Best things to do in Townsville

Whether you like your tropical holiday action-packed or laidback, Townsville is your town.

Aerial shot of pink car driving on coastal road, Magnetic Island. Image credit: Townsville Enterprise
  • Jetstar
  • May 2021

Townsville’s reputation as the unofficial capital of northern Queensland is well deserved. Not only is it an ideal jumping-off point for the region’s famed coastal and outback attractions, but its lovely waterfront, grand historic buildings and friendly people make it a fabulous holiday destination in its own right.

Fall in love with Magnetic Island

Sydney has its harbour, Hobart has MONA … and Townsville has Magnetic Island. This palm-fringed, frangipani-scented slice of heaven a short ferry ride from the mainland is the city’s undisputed number-one must-see. Theoretically, you could do it in a day but, with its 23 breathtaking beaches, scenic walking trails, and abundant wildlife, ‘Maggie’ is best explored over a few days. Most of the island is protected national park, so you can look forward to crossing paths with rock wallabies, koalas, butterflies, marine critters and gazillions of birds.

Two snorkellers enjoy Magnetic Island’s crystalline waters. Image: Townsville Enterprise
Magnetic Island’s crystalline waters are a snorkeller’s dream. Image credit: Townsville Enterprise

Immerse yourself in the Museum of Underwater Art

Much of Northern Queensland’s appeal lies below the water and this unique museum is no exception. Created by world-renowned underwater sculptor Jason deCaires Taylor, the 'Coral Greenhouse’ is located on the Great Barrier Reef, a two-hour boat trip from Townsville. Whether you’re a snorkeller or scuba diver, prepare to be awestruck by this magical installation. It may even make you think about reef conservation – and art! – in a new light. For a taster of MOUA’s work, check out the beautiful Ocean Siren sculpture, visible from the Strand Jetty.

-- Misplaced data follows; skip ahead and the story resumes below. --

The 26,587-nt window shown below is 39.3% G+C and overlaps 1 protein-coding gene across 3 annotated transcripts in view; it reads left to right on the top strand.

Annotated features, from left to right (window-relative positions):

The magical Coral Greenhouse, Museum of Underwater Art (MOUA), Great Barrier Reef. Image credit: Tourism and Events Queensland
Unique and magical, the Museum of Underwater Art’s Coral Greenhouse will make you see the Great Barrier Reef in a whole new light. Image credit: Tourism and Events Queensland

Strut your stuff on the Strand

With its tropical climate and golden sunshine, Townsville is best enjoyed outdoors – and the Strand is a fine place to start. Locals and visitors alike converge on this picturesque beachfront promenade to stroll, jog, cycle and play. Take your pick from protected swimming spots, parks and playgrounds, beach volleyball and fresh-air fitness equipment, or head up to Jezzine Barracks to learn about Townsville’s proud military history. Enjoy the views from one of the eateries or bars along the way, and be sure to visit the popular Friday night markets if you’re around.

Smiling couple wheel their bikes along the Strand, Townsville. Image: Tourism and Events Queensland.
It's not hard to see why the Strand is so beloved by Townsville locals. Image credit: Tourism and Events Queensland

Soak up the beauty of Paluma Range National Park

It’s not all about the coast around here: head inland for 60km and you’ll come to the spectacular Paluma Range National Park. The southern gateway to the Wet Tropics Heritage Area, this mountainous park is a natural wonderland. Lush rainforest, waterfalls, freshwater creeks and native wildlife (including the elusive golden bowerbird) number among its charms, as do pristine swimming holes and leafy walking trails. Pack your tent: you may want to spend the night here (there are designated camping grounds).

Bushwalkers exploring Cloudy Creek Walk, Paluma Ranges National Park. Image: Tourism and Events Queensland/Budd Photography
Bushwalkers exploring Cloudy Creek Walk, Paluma Ranges National Park. Image credit: Budd Photography/Tourism and Events Queensland

Take a deep dive to the S.S. Yongala

Ranked as one of the world’s top 10 dive sites, the coral-encrusted wreck of the S.S. Yongala is located off the coast of Ayr, just over an hour’s drive from Townsville. A challenge for even the most experienced diver, the sunken passenger ship met its tragic fate one month before the Titanic. Since then, a host of marine creatures, including giant groupers, sea snakes, schools of trevally and turtles, has taken up residence. While not for the faint-hearted, viewing the wreck up close will move and mystify you.

Diver and sea turtle at S.S. Yongala, Townsville. Image: Tourism and Events Queensland/Nigel Marsh
S.S. Yongala may not be an easy dive but it’s an unforgettable one! Image credit: Nigel Marsh/Tourism and Events Queensland